Today the Commission proposes 293.5 million under the EU i Solidarity Fund for Austria, Italy and Romania following natural disasters that occurred in 2018. The Commission also publishes a report evaluating the work of the Fund since its creation in 2002 and providing recommendations for the future.
The 293.5 million is broken down as follows: 277.2 million for Italy following heavy rains, strong winds, floods and landslides in the autumn of 2018, 8.1 million for Austria following the same meteorological events and 8.2 million for the North East region in Romania after the summer 2018 floods.
Commissioner for Regional Policy Corina Creţu i said: Last week in Sibiu we committed to stay united, through thick and thin, to show each other solidarity in times of need and to always stand together. The EU Solidarity Fund is a concrete expression of European solidarity. It offers relief to countries and regions after natural disasters and helps populations get back on their feet. Today we are lending a helping hand to Austria, Italy and Romania and reflecting on how to make the EU Solidarity Fund an even more helpful tool in the next long-term EU budget.
The evaluation underlines the high added value of the Fund to support emergency and recovery efforts and to alleviate the financial burden on national and regional authorities. The Fund has provided more than 2 billion of support since the beginning of the Juncker i Commission, including a record-high 1.2 billion for the 2016/2017 earthquakes in Central Italy, and 5.2 billion overall since 2002.
The report highlights room for improvement in the following areas:
Speed: the EUSF got faster and more flexible in responding to natural disasters. But it is not an emergency response tool and the release of the full grant is still conditional to the European Parliament and Council's green light, which can take some time. The Commission is examining whether increasing advance payments could help EUSF funding reach the ground faster.
Coherence: the EUSF efficiently complements other EU instruments addressing disaster risk management, reconstruction operations and regeneration of economic activity, especially Cohesion Policy funds. In 2014-2020, Cohesion Policy is investing almost 8 billion in adaptation to climate change and better risk prevention. For the next long-term EU budget 2021-2027, the Commission proposed an even greater focus of investment in this area.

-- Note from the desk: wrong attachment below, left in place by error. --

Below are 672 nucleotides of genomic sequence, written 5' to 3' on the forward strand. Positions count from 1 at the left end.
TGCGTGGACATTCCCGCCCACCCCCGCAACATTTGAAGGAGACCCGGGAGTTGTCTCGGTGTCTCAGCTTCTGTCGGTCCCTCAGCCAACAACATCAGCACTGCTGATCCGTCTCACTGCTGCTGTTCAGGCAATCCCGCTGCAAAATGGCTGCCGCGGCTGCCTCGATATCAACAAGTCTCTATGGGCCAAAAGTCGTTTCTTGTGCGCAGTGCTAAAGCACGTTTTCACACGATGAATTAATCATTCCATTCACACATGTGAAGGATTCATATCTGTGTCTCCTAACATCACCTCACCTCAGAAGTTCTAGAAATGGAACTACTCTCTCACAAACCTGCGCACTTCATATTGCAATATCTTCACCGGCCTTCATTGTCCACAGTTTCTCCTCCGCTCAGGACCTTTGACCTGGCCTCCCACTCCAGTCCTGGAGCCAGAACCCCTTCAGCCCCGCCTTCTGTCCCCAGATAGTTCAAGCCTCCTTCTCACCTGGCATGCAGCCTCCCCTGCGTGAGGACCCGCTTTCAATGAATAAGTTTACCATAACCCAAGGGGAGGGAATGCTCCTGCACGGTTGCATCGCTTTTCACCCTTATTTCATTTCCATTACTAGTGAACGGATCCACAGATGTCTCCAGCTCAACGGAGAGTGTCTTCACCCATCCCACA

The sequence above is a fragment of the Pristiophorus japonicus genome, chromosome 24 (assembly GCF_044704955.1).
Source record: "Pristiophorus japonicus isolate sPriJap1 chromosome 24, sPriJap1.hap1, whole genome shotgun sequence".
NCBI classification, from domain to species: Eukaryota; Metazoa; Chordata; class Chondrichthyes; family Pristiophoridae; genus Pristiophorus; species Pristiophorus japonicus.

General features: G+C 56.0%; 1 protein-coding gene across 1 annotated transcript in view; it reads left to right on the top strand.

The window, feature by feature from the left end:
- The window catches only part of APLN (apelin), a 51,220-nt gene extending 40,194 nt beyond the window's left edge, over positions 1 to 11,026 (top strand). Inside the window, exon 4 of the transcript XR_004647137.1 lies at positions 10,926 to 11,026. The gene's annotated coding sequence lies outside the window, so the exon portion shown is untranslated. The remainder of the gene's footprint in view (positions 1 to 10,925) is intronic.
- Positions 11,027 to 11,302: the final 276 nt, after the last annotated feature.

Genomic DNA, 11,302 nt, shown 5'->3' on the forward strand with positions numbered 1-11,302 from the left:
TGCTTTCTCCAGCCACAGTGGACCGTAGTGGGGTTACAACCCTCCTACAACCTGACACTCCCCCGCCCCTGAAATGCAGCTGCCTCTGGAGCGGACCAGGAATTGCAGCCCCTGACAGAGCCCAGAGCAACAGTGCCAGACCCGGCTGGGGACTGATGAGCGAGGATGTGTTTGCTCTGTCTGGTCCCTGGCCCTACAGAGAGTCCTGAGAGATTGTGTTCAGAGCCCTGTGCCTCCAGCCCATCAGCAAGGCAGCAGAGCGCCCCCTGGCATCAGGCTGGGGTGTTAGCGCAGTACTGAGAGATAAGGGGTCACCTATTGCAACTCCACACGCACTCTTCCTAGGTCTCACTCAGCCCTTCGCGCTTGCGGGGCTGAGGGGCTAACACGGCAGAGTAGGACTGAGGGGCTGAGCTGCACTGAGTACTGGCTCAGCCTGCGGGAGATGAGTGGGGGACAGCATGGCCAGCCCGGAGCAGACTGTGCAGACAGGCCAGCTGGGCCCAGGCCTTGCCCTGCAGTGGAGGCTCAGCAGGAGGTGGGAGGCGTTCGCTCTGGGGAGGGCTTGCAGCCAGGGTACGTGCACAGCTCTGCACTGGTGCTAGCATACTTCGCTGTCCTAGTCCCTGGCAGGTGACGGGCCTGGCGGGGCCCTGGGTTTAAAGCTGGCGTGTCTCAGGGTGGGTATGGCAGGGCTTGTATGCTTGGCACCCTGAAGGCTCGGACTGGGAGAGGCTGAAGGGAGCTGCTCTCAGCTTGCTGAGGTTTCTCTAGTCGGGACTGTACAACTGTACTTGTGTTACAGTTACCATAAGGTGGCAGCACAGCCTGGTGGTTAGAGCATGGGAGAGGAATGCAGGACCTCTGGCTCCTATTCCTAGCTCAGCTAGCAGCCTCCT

Effectiveness: to make EUSF interventions even more effective, the Commission and the Member States will work together to improve the speed and thoroughness of damage assessment and preparedness for coping with disasters, for example in the field of institutional coordination. The Commission is working on providing guidance, methodology and good practices in these two areas.
The European Union Solidarity Fund (EUSF) was created after the severe floods in Central Europe in the summer of 2002. Since then, it intervened following 84 disasters covering a range of different catastrophic events including floods, forest fires, earthquakes, storms and drought. 24 different European countries have been supported so far with a total amount of more than 5.2 billion. Today's proposal for EU Solidarity Fund assistance to Austria, Italy and Romania has to be approved by the European Parliament and Council.
Member States hit by a natural disaster can request different kinds of short and longer term EU support. The EU Civil Protection Mechanism can be activated during a crisis by a Member State. To strengthen short term EU crisis response the EU adopted a new system called RescEU in March 2019. RescEU will establish a new European reserve of capacities that includes firefighting planes and helicopters.